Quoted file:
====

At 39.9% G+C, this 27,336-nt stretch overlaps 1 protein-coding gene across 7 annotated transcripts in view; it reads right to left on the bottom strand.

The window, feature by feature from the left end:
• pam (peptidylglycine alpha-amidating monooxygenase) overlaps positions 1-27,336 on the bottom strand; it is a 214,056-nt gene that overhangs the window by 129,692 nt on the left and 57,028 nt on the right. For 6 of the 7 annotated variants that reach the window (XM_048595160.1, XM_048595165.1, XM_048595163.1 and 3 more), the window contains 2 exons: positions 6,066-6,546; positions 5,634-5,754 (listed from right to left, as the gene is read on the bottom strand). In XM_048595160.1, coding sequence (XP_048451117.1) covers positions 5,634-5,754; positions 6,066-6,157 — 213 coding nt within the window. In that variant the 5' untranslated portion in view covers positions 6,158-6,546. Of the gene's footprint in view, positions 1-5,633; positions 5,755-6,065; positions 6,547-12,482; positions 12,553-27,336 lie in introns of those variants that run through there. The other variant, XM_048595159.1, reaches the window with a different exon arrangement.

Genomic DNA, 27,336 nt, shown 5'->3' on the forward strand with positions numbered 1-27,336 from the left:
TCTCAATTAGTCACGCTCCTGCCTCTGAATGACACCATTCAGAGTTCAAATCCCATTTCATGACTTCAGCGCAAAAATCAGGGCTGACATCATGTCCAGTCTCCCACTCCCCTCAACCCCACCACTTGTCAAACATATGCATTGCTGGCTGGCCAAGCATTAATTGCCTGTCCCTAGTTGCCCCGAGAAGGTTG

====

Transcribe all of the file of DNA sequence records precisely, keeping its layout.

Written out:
At 39.9% G+C, this 27,336-nt stretch overlaps 1 protein-coding gene across 7 annotated transcripts in view; it reads right to left on the bottom strand.

The window, feature by feature from the left end:
• pam (peptidylglycine alpha-amidating monooxygenase) overlaps positions 1-27,336 on the bottom strand; it is a 214,056-nt gene that overhangs the window by 129,692 nt on the left and 57,028 nt on the right. For 6 of the 7 annotated variants that reach the window (XM_048595160.1, XM_048595165.1, XM_048595163.1 and 3 more), the window contains 2 exons: positions 6,066-6,546; positions 5,634-5,754 (listed from right to left, as the gene is read on the bottom strand). In XM_048595160.1, coding sequence (XP_048451117.1) covers positions 5,634-5,754; positions 6,066-6,157 — 213 coding nt within the window. In that variant the 5' untranslated portion in view covers positions 6,158-6,546. Of the gene's footprint in view, positions 1-5,633; positions 5,755-6,065; positions 6,547-12,482; positions 12,553-27,336 lie in introns of those variants that run through there. The other variant, XM_048595159.1, reaches the window with a different exon arrangement.

Genomic DNA, 27,336 nt, shown 5'->3' on the forward strand with positions numbered 1-27,336 from the left:
TCTCAATTAGTCACGCTCCTGCCTCTGAATGACACCATTCAGAGTTCAAATCCCATTTCATGACTTCAGCGCAAAAATCAGGGCTGACATCATGTCCAGTCTCCCACTCCCCTCAACCCCACCACTTGTCAAACATATGCATTGCTGGCTGGCCAAGCATTAATTGCCTGTCCCTAGTTGCCCCGAGAAGGTTG